Now, who will the Cruz delegates turn to, Trump or Rubio?  By late July, the match up polls between Hillary Clinton and the GOP candidates will be clear.  It will show that by a huge margin Marco Rubio will have by far the better chance to defeat Hillary in the general election than will Donald Trump [in fact, I predict the polls at that time will show Donald Trump would lose to Hillary by a large margin, while Marco Rubio would defeat Hillary by a large margin]. 

Plus, Marco Rubio will be the one in command at the convention because he will have the plurality of the delegates.  This will make it a natural that some Cruz delegates will go for Rubio over Trump.

What will be the final action that nails enough of the Cruz delegates to switch to Rubio to give him the nomination?  It will be a compromise offered by Marco Rubio and his delegates to the Cruz delegates, that if they switch enough of their delegates to Marco Rubio to win the presidential nomination, then Marco Rubio's delegates will join with the Cruz delegates to nominate and vote for Ted Cruz as the GOP vice-presidential nominee.  

As the Cruz delegates realize their man will not be the presidential nominee, I think they will accept such a compromise because then, their man, Ted Cruz, will be on the Republican ticket as the GOP vice-presidential nominee of the United States. 

Because of the lateness of the evening, or I should say early morning, the VP will not be a roll call vote but just a voice vote by acclimation.  That will happen probably with Trump delegates yelling out, Trump, Trump, Trump.

This will unite a big majority of the Republican National Convention except for many of the Trump delegates who will not be happy.  But they won't be able to claim their man was treated unfairly or that the establishment took it away from him, because after the South Carolina primary, it will be Rubio and not Trump who will win a majority of the rest of the primaries.  It will be the voters, and not the establishment who will be telling Donald Trump, "you're fired." 

On July 22, 2016 the signs will be out there, and the one that I will be displaying:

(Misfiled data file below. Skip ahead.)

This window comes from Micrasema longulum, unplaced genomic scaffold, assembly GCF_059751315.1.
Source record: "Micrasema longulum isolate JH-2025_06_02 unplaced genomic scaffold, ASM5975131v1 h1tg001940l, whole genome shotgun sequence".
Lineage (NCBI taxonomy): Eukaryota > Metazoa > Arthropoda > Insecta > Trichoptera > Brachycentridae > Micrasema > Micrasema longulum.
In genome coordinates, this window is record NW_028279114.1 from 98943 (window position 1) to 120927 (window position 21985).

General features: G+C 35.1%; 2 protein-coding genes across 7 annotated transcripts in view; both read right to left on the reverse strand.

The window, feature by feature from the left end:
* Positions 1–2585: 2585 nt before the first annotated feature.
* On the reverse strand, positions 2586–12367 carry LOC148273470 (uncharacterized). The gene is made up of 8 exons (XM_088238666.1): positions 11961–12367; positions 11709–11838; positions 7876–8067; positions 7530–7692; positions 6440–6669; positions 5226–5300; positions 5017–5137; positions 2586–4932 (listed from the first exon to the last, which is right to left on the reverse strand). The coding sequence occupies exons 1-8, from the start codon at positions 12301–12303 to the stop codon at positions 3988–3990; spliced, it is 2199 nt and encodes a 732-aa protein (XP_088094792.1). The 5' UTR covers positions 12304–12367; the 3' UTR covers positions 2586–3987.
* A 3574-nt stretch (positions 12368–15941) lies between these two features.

Rubio/Cruz 2016!
For a new American century


Milepost 154 said...

You know what?

I think I'm going to have to go with you on this one.

I think you will be proven prescient.


Big Mike said...

Wow, coming from you BZ that is quite an honor. Thank you sir.

Bedfordguy said...

Two Points:

1. The ticket of 2 Hispanics will be interesting in getting enough votes from Hispanics to offset the fact that the Trump supporter (not bing loyal Republicans) will stay home in the general. This fact makes the general more favorable to Clinton, just like the sitting home of 3 Million Republican voters in the 2012 election mortally hurt Romney.

2. Both Rubio and Cruz are of Cuban extraction, which doesn't necessarily play well with the rest of the Hispanic community. Will the Hispanic vote be sufficient?

Big Mike said...

Remember big Harry this is how I see it playing out- I personally would rather have someone else as VP but I think the political circumstances will create this ticket. Your comment is right about Trump supporters- that is why I feel he has been so destructive to the GOP and wish he never got in- yes many Trump supporters are going to sit out if anyone but Trump wins the nomination ( no matter who the VP is) and if Trump wins the nomination many traditional Republicans will also sit out (check the Pete Wehner article). That's why it's kind of depressing we have this golden opportunity and the emergence of Trump could very well blow it up.